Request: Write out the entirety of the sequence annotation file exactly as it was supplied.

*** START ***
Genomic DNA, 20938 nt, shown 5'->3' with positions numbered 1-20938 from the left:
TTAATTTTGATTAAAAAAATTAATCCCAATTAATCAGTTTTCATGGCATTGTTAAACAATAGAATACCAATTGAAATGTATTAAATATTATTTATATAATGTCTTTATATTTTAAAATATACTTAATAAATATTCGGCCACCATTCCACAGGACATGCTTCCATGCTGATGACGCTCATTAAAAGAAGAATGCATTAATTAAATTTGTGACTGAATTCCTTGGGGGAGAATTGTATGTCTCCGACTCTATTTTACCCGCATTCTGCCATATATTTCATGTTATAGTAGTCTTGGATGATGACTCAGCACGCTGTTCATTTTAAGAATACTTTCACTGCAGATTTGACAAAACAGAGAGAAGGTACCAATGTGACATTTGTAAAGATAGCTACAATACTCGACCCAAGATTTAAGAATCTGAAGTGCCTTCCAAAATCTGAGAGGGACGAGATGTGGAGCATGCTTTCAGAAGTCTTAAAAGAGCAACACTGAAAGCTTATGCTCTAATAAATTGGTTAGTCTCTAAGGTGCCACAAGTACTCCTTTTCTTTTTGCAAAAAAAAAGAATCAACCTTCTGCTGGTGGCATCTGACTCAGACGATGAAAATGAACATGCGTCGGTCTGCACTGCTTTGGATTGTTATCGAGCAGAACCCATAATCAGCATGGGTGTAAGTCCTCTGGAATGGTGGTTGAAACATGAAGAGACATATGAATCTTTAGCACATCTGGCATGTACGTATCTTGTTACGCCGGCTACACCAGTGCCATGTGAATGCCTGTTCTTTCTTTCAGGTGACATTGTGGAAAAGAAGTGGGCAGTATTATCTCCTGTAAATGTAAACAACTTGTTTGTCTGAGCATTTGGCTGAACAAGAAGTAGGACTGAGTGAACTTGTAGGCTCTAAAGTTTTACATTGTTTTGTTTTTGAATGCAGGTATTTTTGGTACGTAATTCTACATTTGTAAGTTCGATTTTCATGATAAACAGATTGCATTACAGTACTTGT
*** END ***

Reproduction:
Genomic DNA, 20938 nt, shown 5'->3' with positions numbered 1-20938 from the left:
TTAATTTTGATTAAAAAAATTAATCCCAATTAATCAGTTTTCATGGCATTGTTAAACAATAGAATACCAATTGAAATGTATTAAATATTATTTATATAATGTCTTTATATTTTAAAATATACTTAATAAATATTCGGCCACCATTCCACAGGACATGCTTCCATGCTGATGACGCTCATTAAAAGAAGAATGCATTAATTAAATTTGTGACTGAATTCCTTGGGGGAGAATTGTATGTCTCCGACTCTATTTTACCCGCATTCTGCCATATATTTCATGTTATAGTAGTCTTGGATGATGACTCAGCACGCTGTTCATTTTAAGAATACTTTCACTGCAGATTTGACAAAACAGAGAGAAGGTACCAATGTGACATTTGTAAAGATAGCTACAATACTCGACCCAAGATTTAAGAATCTGAAGTGCCTTCCAAAATCTGAGAGGGACGAGATGTGGAGCATGCTTTCAGAAGTCTTAAAAGAGCAACACTGAAAGCTTATGCTCTAATAAATTGGTTAGTCTCTAAGGTGCCACAAGTACTCCTTTTCTTTTTGCAAAAAAAAAGAATCAACCTTCTGCTGGTGGCATCTGACTCAGACGATGAAAATGAACATGCGTCGGTCTGCACTGCTTTGGATTGTTATCGAGCAGAACCCATAATCAGCATGGGTGTAAGTCCTCTGGAATGGTGGTTGAAACATGAAGAGACATATGAATCTTTAGCACATCTGGCATGTACGTATCTTGTTACGCCGGCTACACCAGTGCCATGTGAATGCCTGTTCTTTCTTTCAGGTGACATTGTGGAAAAGAAGTGGGCAGTATTATCTCCTGTAAATGTAAACAACTTGTTTGTCTGAGCATTTGGCTGAACAAGAAGTAGGACTGAGTGAACTTGTAGGCTCTAAAGTTTTACATTGTTTTGTTTTTGAATGCAGGTATTTTTGGTACGTAATTCTACATTTGTAAGTTCGATTTTCATGATAAACAGATTGCATTACAGTACTTGT